Here's what makes Albertans more likely to vote for the NDP, the UCP or another party

Some fancy statistical work reveals factors that influence how we're likely to cast ballots, come election time.

Fancy statistical work reveals factors that influence how we're likely to cast ballots, come election time

Alberta voters cast ballots in this file photo. (Colin Hall/CBC)

As part of our recent Road Ahead poll and political research, we gathered a tremendous amount of data from the 1,200 people we surveyed.

Imagine a spreadsheet with 66 columns and 1,200 rows. We had 700 pages of tables with almost 80,000 data points.

And, over the past few weeks, we've pumped out a lot of stories based on this data. There have been stories on Albertans' values, on our hopes and dreams, on what divides us and what unites us.

But a lot of you are probably wondering: What does this all mean for next year's provincial election?

We've told you the traditional horse-race results — the UCP is comfortably in the lead — but that only captures how voters were feeling when the poll was conducted in the spring. And a year is a long time in politics. So, does the richer data set tell us more about what influences voter behaviour, more broadly? Can it predict how people are likely cast ballots in the future?

The answer is: Yes, to a degree. But it's complicated.

Nothing is certain, of course, yet the numbers do offer a glimpse into what makes it more or less likely that a voter will support the UCP, NDP or another political party come election time.

Here's how.

Advanced analytics

Data scientist John Santos, who works with pollster Janet Brown, did some advanced statistical analysis of the polling data.

Those findings reveal some interesting things about what drives voter sentiment and which factors might motivate how Albertans vote in next year's provincial election.

The model is based on what's known as a regression analysis. The process is a bit complicated but we recently delved into the details of how it works — and what it all means — with both Santos and University of Calgary political scientist Melanee Thomas.

You can listen to that whole conversation below. We've also provided an abridged version, in a Q-and-A format, at the bottom of this story.

Data scientist John Santos and political scientist Melanee Thomas discuss what recent CBC News polling data says about Albertans' likelihood to vote for different political parties. 50:50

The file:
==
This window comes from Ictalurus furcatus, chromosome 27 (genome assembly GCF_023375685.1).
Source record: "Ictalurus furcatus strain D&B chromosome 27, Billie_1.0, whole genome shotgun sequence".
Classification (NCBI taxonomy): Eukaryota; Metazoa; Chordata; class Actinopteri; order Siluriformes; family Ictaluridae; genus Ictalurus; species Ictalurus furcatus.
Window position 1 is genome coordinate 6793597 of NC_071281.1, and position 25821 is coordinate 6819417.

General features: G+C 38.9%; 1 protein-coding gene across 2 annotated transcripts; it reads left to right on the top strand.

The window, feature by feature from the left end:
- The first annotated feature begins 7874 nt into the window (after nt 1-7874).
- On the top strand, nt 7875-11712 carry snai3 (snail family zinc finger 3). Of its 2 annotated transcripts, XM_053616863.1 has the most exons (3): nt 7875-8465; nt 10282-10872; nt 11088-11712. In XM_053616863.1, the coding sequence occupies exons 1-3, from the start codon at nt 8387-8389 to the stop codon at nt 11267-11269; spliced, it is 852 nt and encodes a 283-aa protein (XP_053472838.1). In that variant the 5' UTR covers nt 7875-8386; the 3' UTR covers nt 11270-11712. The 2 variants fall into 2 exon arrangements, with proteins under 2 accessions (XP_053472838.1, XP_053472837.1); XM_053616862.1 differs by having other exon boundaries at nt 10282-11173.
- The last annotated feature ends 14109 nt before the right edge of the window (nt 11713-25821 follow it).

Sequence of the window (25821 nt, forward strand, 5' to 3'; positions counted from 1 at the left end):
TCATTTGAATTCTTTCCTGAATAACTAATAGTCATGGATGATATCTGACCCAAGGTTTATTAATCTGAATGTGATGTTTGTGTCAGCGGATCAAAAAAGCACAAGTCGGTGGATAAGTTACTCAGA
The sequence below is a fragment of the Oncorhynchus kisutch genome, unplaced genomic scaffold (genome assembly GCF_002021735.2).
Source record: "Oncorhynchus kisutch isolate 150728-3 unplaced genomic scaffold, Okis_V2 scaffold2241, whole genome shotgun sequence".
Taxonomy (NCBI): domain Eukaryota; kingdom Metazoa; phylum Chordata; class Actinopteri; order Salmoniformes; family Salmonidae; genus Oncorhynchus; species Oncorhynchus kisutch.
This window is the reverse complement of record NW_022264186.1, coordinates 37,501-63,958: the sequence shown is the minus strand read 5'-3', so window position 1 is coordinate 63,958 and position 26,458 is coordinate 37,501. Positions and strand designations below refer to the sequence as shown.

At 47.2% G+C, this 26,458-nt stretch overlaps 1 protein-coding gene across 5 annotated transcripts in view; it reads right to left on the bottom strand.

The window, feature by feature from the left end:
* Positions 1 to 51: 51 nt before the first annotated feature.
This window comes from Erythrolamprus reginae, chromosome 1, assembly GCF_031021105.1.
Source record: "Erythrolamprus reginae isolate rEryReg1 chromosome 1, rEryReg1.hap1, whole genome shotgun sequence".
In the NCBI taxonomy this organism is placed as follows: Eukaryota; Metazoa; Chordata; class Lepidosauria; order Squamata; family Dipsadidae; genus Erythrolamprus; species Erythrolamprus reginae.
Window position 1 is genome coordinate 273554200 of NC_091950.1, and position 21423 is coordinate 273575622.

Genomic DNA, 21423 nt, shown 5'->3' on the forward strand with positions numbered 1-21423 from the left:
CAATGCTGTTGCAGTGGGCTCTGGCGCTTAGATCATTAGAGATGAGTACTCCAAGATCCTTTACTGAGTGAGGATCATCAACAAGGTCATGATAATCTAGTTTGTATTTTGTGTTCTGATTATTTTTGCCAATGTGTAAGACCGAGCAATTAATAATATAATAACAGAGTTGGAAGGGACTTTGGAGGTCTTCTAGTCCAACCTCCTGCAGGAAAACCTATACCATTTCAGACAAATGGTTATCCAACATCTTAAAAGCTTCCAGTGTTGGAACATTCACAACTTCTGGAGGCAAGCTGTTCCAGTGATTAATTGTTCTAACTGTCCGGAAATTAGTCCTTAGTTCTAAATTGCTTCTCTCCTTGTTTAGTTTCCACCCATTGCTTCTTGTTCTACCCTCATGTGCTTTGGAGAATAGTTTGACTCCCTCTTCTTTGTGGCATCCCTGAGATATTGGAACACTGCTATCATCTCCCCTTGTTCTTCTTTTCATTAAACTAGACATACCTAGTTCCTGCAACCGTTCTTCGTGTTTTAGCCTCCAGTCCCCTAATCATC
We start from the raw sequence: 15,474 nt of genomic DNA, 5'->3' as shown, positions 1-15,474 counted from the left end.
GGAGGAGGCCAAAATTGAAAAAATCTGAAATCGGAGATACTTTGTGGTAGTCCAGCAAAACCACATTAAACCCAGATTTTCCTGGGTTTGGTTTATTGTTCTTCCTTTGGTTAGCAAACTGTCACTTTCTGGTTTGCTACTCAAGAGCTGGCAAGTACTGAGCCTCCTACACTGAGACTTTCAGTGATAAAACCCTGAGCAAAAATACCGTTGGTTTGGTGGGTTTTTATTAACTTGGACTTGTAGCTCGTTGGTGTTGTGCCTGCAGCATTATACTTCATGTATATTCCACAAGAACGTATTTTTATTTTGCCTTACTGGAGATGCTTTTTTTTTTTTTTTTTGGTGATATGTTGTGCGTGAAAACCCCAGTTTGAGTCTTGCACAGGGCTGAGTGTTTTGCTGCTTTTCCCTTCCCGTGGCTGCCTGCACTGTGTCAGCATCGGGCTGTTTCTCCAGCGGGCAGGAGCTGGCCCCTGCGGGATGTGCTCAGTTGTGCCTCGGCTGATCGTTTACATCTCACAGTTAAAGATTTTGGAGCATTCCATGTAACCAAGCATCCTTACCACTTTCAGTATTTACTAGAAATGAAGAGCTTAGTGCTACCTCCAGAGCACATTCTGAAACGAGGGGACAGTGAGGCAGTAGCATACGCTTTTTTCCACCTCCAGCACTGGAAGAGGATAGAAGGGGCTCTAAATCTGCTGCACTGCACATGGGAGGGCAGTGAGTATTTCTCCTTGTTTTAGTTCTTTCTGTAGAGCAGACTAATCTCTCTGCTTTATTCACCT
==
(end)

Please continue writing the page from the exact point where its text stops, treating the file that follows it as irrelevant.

In short, the model is based on a variety of voter attributes. This includes how voters feel about various issues — ranging from the carbon tax to balancing the provincial budget — as well things like where they live, how old they are, and their levels of income, education, religiosity, and so on.

It then parses the data to focus on one attribute at a time, while controlling for what Santos describes as "spurious" correlations.

"A good example is that taller people are more likely to vote conservative, which is true in a very weak sense, he said. "But ... given that men are typically taller than women and men are typically more conservative than women ... once we control for gender, the relationship between height and conservativism sort of disappears."

Think of this statistical analysis as a big funnel. We put all the data through the statistical tube to figure out what might prompt Albertans to vote a certain way.

Some of the results may surprise you; others might seem entirely predictable. We've compiled some of the attributes with the biggest expected impact on voter behaviour in the interactive chart below.

Click or tap on the tabs in the chart to switch between the UCP, the NDP and other parties (combined).

(Can't see the chart? Click here for a version that should work on your mobile device.)

The advanced data work also involved a "cluster analysis" — a broad grouping of voters — based on the numerous questions we asked in the poll about Albertans' beliefs and attitudes.

Santos then plotted the survey respondents along two different lines: their social values and their economic values.

This method identified four potential clusters of voters: consistent conservatives, consistent progressives, moderates and a fourth group dubbed "prairie populists." (More on that in a moment.)

Take a look for yourself at the four clusters in the interactive chart below.

Here's how it works.

Economic values are plotted on the horizontal axis. So the left side is more left-wing, the right side is more right-wing.

Social values are plotted on the vertical axis. Up is more conservative, down is more progressive.

Each marker on the chart represents a different survey respondent and where they fall on these two spectrums. The four clusters are identified by colour and have differently shaped markers.

Click or tap on a marker or the cluster labels to highlight one at a time:

(Can't see the chart? Click here for a version that should work on your mobile device.)

What does this all mean?

The CBC's Brooks DeCillia sat down with both Santos and Thomas to talk about that — in detail.

You can listen to their full convesation in the audio player above, or read an abridged version in the Q-and-A below.

Q & A

Brooks DeCillia: Melanee ... what values might be underlying how Albertans are approaching politics?